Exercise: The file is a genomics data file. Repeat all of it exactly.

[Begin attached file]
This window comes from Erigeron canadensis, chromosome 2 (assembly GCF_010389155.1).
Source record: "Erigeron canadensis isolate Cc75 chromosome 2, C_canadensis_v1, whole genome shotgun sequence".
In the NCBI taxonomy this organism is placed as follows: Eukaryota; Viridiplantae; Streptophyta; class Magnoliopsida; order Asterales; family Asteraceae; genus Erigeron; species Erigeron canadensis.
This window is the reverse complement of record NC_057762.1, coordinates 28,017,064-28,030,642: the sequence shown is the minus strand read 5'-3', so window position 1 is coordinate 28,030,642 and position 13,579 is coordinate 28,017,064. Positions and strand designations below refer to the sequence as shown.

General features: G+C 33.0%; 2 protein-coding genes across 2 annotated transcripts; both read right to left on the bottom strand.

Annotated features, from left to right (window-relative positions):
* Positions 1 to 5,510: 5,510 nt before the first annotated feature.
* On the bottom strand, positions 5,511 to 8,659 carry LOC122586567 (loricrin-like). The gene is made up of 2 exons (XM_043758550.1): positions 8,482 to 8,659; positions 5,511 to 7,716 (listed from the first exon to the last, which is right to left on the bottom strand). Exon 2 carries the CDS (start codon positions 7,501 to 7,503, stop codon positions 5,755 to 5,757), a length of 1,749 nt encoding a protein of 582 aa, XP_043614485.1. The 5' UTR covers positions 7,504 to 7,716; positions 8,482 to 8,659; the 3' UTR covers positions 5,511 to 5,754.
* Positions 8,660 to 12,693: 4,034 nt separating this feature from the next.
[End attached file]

This window comes from Erigeron canadensis, chromosome 2 (assembly GCF_010389155.1).
Source record: "Erigeron canadensis isolate Cc75 chromosome 2, C_canadensis_v1, whole genome shotgun sequence".
In the NCBI taxonomy this organism is placed as follows: Eukaryota; Viridiplantae; Streptophyta; class Magnoliopsida; order Asterales; family Asteraceae; genus Erigeron; species Erigeron canadensis.
This window is the reverse complement of record NC_057762.1, coordinates 28,017,064-28,030,642: the sequence shown is the minus strand read 5'-3', so window position 1 is coordinate 28,030,642 and position 13,579 is coordinate 28,017,064. Positions and strand designations below refer to the sequence as shown.

General features: G+C 33.0%; 2 protein-coding genes across 2 annotated transcripts; both read right to left on the bottom strand.

Annotated features, from left to right (window-relative positions):
* Positions 1 to 5,510: 5,510 nt before the first annotated feature.
* On the bottom strand, positions 5,511 to 8,659 carry LOC122586567 (loricrin-like). The gene is made up of 2 exons (XM_043758550.1): positions 8,482 to 8,659; positions 5,511 to 7,716 (listed from the first exon to the last, which is right to left on the bottom strand). Exon 2 carries the CDS (start codon positions 7,501 to 7,503, stop codon positions 5,755 to 5,757), a length of 1,749 nt encoding a protein of 582 aa, XP_043614485.1. The 5' UTR covers positions 7,504 to 7,716; positions 8,482 to 8,659; the 3' UTR covers positions 5,511 to 5,754.
* Positions 8,660 to 12,693: 4,034 nt separating this feature from the next.